Niffenegger, Audrey. The Time Traveler’s Wife. New York: Harcourt, Inc., 2003.
Henry DeTamble is not an ordinary man. He has what a geneticist later describes as a kind of defect that makes it so that he inadvertently time travels. It leaves him in all sorts of predicaments, having to find clothes after each episode (which he describes almost as epileptic in nature) as he never can take a stitch of clothing or anything with him when it happens. A young girl named Clare encounters an older Henry when she is 6, and he convinces her he is a time traveler who stumbles by chance upon her. Over the years, she comes to know and love this older Henry… whose older self knows that eventually she will be his wife. He leaves her dates that he will appear because, although Clare lives her life chronologically, Henry is not bound by time. The book is pretty much the story of both of their lives, of the chaos of being an uncontrolled time traveler, and yet the classic story of how love overcomes all things.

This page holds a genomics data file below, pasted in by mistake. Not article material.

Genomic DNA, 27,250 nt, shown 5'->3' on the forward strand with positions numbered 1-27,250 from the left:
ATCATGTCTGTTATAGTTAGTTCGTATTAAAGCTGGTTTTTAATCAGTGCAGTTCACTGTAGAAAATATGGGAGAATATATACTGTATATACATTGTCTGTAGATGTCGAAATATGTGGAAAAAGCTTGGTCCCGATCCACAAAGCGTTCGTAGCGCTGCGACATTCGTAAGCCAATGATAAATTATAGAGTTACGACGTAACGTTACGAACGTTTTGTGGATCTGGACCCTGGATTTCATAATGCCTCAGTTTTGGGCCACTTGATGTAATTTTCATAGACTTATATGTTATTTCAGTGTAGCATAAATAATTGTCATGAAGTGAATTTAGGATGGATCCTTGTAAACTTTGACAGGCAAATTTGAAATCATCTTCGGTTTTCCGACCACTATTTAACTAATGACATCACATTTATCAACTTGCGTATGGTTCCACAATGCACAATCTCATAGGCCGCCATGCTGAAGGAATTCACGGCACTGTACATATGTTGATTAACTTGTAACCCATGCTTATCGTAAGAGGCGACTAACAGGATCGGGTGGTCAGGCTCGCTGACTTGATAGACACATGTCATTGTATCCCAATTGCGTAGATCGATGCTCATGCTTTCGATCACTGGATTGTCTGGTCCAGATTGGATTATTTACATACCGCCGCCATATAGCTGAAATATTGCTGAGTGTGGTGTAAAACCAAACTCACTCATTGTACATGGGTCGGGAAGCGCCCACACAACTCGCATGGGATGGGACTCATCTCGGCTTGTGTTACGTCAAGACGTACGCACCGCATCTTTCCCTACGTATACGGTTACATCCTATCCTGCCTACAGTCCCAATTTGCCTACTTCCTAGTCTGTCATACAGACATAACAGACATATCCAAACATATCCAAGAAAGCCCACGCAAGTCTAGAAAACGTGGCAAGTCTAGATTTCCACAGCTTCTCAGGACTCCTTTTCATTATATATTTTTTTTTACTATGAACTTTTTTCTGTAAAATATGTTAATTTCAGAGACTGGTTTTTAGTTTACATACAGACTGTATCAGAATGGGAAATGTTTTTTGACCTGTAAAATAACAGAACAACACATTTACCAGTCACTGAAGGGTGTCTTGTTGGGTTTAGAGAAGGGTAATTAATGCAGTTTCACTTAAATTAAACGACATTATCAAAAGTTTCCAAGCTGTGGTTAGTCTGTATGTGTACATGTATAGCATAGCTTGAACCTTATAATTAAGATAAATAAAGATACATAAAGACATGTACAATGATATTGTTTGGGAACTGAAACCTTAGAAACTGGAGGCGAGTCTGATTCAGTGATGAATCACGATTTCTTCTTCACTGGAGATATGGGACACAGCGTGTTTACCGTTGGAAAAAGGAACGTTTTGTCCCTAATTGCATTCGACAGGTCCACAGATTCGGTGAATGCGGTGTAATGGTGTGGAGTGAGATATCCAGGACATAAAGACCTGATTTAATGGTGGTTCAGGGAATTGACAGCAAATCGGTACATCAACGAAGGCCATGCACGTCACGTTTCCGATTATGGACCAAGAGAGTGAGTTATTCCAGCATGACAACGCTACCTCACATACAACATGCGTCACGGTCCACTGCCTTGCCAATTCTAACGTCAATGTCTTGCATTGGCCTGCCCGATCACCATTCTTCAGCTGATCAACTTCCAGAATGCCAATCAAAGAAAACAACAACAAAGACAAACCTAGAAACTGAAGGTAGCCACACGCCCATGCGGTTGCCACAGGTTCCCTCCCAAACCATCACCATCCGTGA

It was beautiful. For all its constant time and perspective changes, it reads very well. It’s somewhat like science fiction, but not quite. The characters are deep, and fully dimensional, the details incredibly real unlike some of the shallowly drawn fiction we commonly accept. It is pain and beauty- the bittersweet of reality married to fiction. My only criticism is that it contains a lot of graphic detail when it comes to numerous sex scenes. It’s not that they aren’t well written or don’t add to the depth of the love between the two main characters, but it’s just something I’d rather not read. This book is deep and well-educated, rich with allusions, details, and a well-constructed plot. I liked it overall. It leaves me a bit sad and wistful for my own love… but only the best really do that.